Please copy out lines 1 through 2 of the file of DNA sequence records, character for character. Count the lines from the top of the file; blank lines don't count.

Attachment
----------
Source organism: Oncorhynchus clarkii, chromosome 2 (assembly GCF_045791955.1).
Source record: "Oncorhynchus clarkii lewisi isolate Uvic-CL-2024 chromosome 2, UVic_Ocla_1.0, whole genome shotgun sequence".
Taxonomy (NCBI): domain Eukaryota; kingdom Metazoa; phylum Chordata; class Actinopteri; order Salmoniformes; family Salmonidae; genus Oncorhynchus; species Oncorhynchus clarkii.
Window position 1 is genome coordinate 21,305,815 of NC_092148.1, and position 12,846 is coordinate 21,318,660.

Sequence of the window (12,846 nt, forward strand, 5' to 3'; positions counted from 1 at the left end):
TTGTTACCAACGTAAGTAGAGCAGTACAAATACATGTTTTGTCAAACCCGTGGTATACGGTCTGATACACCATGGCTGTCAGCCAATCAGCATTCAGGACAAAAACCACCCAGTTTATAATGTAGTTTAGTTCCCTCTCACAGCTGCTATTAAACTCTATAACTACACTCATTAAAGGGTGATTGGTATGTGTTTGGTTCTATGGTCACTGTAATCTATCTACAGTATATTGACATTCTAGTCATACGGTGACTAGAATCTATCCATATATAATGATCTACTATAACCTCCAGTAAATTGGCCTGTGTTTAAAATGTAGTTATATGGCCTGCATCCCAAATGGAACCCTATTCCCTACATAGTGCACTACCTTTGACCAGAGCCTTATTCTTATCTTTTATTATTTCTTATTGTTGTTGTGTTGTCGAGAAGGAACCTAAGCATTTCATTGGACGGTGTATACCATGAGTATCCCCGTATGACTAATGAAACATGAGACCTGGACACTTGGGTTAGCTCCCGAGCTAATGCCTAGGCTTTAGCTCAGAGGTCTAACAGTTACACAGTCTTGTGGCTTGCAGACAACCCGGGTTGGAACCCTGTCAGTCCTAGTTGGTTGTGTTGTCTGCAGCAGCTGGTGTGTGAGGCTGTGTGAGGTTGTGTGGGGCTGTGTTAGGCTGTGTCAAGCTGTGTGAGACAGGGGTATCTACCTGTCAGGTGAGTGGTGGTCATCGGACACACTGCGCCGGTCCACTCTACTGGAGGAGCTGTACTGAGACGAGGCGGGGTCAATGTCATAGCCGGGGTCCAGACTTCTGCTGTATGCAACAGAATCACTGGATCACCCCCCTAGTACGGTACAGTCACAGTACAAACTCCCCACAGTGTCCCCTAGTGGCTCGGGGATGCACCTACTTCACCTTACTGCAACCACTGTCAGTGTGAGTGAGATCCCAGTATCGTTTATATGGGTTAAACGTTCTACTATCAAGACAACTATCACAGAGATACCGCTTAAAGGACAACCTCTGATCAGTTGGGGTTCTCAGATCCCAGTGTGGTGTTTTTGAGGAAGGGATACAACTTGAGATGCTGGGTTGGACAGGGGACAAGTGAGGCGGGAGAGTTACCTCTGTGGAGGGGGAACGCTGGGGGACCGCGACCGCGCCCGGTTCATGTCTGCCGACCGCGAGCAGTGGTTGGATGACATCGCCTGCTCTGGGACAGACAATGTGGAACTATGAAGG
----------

Source organism: Oncorhynchus clarkii, chromosome 2 (assembly GCF_045791955.1).
Source record: "Oncorhynchus clarkii lewisi isolate Uvic-CL-2024 chromosome 2, UVic_Ocla_1.0, whole genome shotgun sequence".